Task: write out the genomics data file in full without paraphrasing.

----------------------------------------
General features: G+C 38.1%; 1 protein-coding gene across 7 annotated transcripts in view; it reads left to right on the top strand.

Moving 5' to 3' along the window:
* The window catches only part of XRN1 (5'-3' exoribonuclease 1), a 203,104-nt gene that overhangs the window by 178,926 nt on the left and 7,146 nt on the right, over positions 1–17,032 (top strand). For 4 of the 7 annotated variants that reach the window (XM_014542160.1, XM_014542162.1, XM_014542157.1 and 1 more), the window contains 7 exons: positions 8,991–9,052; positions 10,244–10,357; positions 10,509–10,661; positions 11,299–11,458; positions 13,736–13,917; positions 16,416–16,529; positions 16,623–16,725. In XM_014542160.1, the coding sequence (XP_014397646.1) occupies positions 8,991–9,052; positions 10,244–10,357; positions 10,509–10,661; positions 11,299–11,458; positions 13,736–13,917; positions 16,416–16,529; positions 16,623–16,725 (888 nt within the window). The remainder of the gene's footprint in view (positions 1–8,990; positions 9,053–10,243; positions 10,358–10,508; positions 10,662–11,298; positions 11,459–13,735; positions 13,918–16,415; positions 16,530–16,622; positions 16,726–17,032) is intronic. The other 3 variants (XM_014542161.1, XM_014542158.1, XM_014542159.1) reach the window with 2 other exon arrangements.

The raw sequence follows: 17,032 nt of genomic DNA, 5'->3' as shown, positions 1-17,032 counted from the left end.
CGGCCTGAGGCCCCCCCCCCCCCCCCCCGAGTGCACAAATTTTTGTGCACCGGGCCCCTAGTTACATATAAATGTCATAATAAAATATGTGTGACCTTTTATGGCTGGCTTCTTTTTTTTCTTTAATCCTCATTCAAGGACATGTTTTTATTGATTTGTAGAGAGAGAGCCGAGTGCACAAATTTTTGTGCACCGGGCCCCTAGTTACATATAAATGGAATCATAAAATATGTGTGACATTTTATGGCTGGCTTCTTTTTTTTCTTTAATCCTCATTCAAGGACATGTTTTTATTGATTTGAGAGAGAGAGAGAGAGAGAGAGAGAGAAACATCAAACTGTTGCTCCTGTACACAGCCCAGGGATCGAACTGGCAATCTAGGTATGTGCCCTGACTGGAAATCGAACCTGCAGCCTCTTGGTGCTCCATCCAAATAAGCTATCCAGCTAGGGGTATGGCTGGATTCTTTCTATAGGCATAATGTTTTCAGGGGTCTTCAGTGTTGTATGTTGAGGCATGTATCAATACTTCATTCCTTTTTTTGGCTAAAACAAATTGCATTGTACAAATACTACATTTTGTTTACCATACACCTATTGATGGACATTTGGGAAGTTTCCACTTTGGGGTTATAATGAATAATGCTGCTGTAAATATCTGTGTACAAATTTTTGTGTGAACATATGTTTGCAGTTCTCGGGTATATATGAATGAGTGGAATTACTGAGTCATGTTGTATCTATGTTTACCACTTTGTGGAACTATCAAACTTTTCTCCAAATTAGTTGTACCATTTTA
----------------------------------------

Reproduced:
General features: G+C 38.1%; 1 protein-coding gene across 7 annotated transcripts in view; it reads left to right on the top strand.

Moving 5' to 3' along the window:
* The window catches only part of XRN1 (5'-3' exoribonuclease 1), a 203,104-nt gene that overhangs the window by 178,926 nt on the left and 7,146 nt on the right, over positions 1–17,032 (top strand). For 4 of the 7 annotated variants that reach the window (XM_014542160.1, XM_014542162.1, XM_014542157.1 and 1 more), the window contains 7 exons: positions 8,991–9,052; positions 10,244–10,357; positions 10,509–10,661; positions 11,299–11,458; positions 13,736–13,917; positions 16,416–16,529; positions 16,623–16,725. In XM_014542160.1, the coding sequence (XP_014397646.1) occupies positions 8,991–9,052; positions 10,244–10,357; positions 10,509–10,661; positions 11,299–11,458; positions 13,736–13,917; positions 16,416–16,529; positions 16,623–16,725 (888 nt within the window). The remainder of the gene's footprint in view (positions 1–8,990; positions 9,053–10,243; positions 10,358–10,508; positions 10,662–11,298; positions 11,459–13,735; positions 13,918–16,415; positions 16,530–16,622; positions 16,726–17,032) is intronic. The other 3 variants (XM_014542161.1, XM_014542158.1, XM_014542159.1) reach the window with 2 other exon arrangements.

The raw sequence follows: 17,032 nt of genomic DNA, 5'->3' as shown, positions 1-17,032 counted from the left end.
CGGCCTGAGGCCCCCCCCCCCCCCCCCCGAGTGCACAAATTTTTGTGCACCGGGCCCCTAGTTACATATAAATGTCATAATAAAATATGTGTGACCTTTTATGGCTGGCTTCTTTTTTTTCTTTAATCCTCATTCAAGGACATGTTTTTATTGATTTGTAGAGAGAGAGCCGAGTGCACAAATTTTTGTGCACCGGGCCCCTAGTTACATATAAATGGAATCATAAAATATGTGTGACATTTTATGGCTGGCTTCTTTTTTTTCTTTAATCCTCATTCAAGGACATGTTTTTATTGATTTGAGAGAGAGAGAGAGAGAGAGAGAGAGAAACATCAAACTGTTGCTCCTGTACACAGCCCAGGGATCGAACTGGCAATCTAGGTATGTGCCCTGACTGGAAATCGAACCTGCAGCCTCTTGGTGCTCCATCCAAATAAGCTATCCAGCTAGGGGTATGGCTGGATTCTTTCTATAGGCATAATGTTTTCAGGGGTCTTCAGTGTTGTATGTTGAGGCATGTATCAATACTTCATTCCTTTTTTTGGCTAAAACAAATTGCATTGTACAAATACTACATTTTGTTTACCATACACCTATTGATGGACATTTGGGAAGTTTCCACTTTGGGGTTATAATGAATAATGCTGCTGTAAATATCTGTGTACAAATTTTTGTGTGAACATATGTTTGCAGTTCTCGGGTATATATGAATGAGTGGAATTACTGAGTCATGTTGTATCTATGTTTACCACTTTGTGGAACTATCAAACTTTTCTCCAAATTAGTTGTACCATTTTA